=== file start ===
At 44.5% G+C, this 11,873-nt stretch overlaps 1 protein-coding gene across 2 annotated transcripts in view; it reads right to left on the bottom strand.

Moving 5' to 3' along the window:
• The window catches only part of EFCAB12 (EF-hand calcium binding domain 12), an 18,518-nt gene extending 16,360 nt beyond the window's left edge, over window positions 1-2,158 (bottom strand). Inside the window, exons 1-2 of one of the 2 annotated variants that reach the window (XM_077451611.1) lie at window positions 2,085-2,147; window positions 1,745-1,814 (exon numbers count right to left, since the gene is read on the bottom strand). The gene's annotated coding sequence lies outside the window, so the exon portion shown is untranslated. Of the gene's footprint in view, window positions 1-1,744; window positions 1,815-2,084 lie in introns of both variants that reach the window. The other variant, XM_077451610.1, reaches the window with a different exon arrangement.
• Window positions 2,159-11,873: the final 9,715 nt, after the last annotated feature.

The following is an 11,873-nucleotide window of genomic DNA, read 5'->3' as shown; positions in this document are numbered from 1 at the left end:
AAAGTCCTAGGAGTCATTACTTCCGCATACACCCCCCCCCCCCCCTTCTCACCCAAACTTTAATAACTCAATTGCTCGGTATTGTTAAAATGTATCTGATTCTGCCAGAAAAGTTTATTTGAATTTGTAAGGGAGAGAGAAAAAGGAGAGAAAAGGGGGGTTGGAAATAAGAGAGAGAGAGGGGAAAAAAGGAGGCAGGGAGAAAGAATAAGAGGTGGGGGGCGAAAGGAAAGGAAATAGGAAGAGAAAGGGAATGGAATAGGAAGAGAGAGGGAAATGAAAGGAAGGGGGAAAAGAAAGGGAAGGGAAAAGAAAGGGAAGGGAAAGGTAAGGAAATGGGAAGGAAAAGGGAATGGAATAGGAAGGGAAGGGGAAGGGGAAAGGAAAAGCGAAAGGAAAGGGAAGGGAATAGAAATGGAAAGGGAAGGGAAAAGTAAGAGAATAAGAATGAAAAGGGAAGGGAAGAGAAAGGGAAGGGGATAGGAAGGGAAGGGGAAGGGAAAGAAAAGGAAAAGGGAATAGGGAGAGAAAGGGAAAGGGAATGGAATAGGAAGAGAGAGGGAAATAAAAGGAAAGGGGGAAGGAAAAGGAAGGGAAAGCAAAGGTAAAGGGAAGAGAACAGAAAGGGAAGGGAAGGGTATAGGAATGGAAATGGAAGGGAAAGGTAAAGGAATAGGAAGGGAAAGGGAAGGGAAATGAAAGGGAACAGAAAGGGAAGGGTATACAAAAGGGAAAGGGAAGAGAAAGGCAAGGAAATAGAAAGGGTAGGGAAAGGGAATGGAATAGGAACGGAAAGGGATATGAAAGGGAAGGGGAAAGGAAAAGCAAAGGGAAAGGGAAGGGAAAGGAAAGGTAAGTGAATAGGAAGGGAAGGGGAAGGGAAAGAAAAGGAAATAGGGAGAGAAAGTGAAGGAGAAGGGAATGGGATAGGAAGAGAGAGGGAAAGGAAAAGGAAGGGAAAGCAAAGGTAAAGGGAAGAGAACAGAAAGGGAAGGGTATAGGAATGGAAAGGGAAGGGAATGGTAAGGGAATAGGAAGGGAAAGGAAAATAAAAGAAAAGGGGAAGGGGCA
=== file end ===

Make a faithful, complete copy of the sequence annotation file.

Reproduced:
At 44.5% G+C, this 11,873-nt stretch overlaps 1 protein-coding gene across 2 annotated transcripts in view; it reads right to left on the bottom strand.

Moving 5' to 3' along the window:
• The window catches only part of EFCAB12 (EF-hand calcium binding domain 12), an 18,518-nt gene extending 16,360 nt beyond the window's left edge, over window positions 1-2,158 (bottom strand). Inside the window, exons 1-2 of one of the 2 annotated variants that reach the window (XM_077451611.1) lie at window positions 2,085-2,147; window positions 1,745-1,814 (exon numbers count right to left, since the gene is read on the bottom strand). The gene's annotated coding sequence lies outside the window, so the exon portion shown is untranslated. Of the gene's footprint in view, window positions 1-1,744; window positions 1,815-2,084 lie in introns of both variants that reach the window. The other variant, XM_077451610.1, reaches the window with a different exon arrangement.
• Window positions 2,159-11,873: the final 9,715 nt, after the last annotated feature.

The following is an 11,873-nucleotide window of genomic DNA, read 5'->3' as shown; positions in this document are numbered from 1 at the left end:
AAAGTCCTAGGAGTCATTACTTCCGCATACACCCCCCCCCCCCCCTTCTCACCCAAACTTTAATAACTCAATTGCTCGGTATTGTTAAAATGTATCTGATTCTGCCAGAAAAGTTTATTTGAATTTGTAAGGGAGAGAGAAAAAGGAGAGAAAAGGGGGGTTGGAAATAAGAGAGAGAGAGGGGAAAAAAGGAGGCAGGGAGAAAGAATAAGAGGTGGGGGGCGAAAGGAAAGGAAATAGGAAGAGAAAGGGAATGGAATAGGAAGAGAGAGGGAAATGAAAGGAAGGGGGAAAAGAAAGGGAAGGGAAAAGAAAGGGAAGGGAAAGGTAAGGAAATGGGAAGGAAAAGGGAATGGAATAGGAAGGGAAGGGGAAGGGGAAAGGAAAAGCGAAAGGAAAGGGAAGGGAATAGAAATGGAAAGGGAAGGGAAAAGTAAGAGAATAAGAATGAAAAGGGAAGGGAAGAGAAAGGGAAGGGGATAGGAAGGGAAGGGGAAGGGAAAGAAAAGGAAAAGGGAATAGGGAGAGAAAGGGAAAGGGAATGGAATAGGAAGAGAGAGGGAAATAAAAGGAAAGGGGGAAGGAAAAGGAAGGGAAAGCAAAGGTAAAGGGAAGAGAACAGAAAGGGAAGGGAAGGGTATAGGAATGGAAATGGAAGGGAAAGGTAAAGGAATAGGAAGGGAAAGGGAAGGGAAATGAAAGGGAACAGAAAGGGAAGGGTATACAAAAGGGAAAGGGAAGAGAAAGGCAAGGAAATAGAAAGGGTAGGGAAAGGGAATGGAATAGGAACGGAAAGGGATATGAAAGGGAAGGGGAAAGGAAAAGCAAAGGGAAAGGGAAGGGAAAGGAAAGGTAAGTGAATAGGAAGGGAAGGGGAAGGGAAAGAAAAGGAAATAGGGAGAGAAAGTGAAGGAGAAGGGAATGGGATAGGAAGAGAGAGGGAAAGGAAAAGGAAGGGAAAGCAAAGGTAAAGGGAAGAGAACAGAAAGGGAAGGGTATAGGAATGGAAAGGGAAGGGAATGGTAAGGGAATAGGAAGGGAAAGGAAAATAAAAGAAAAGGGGAAGGGGCA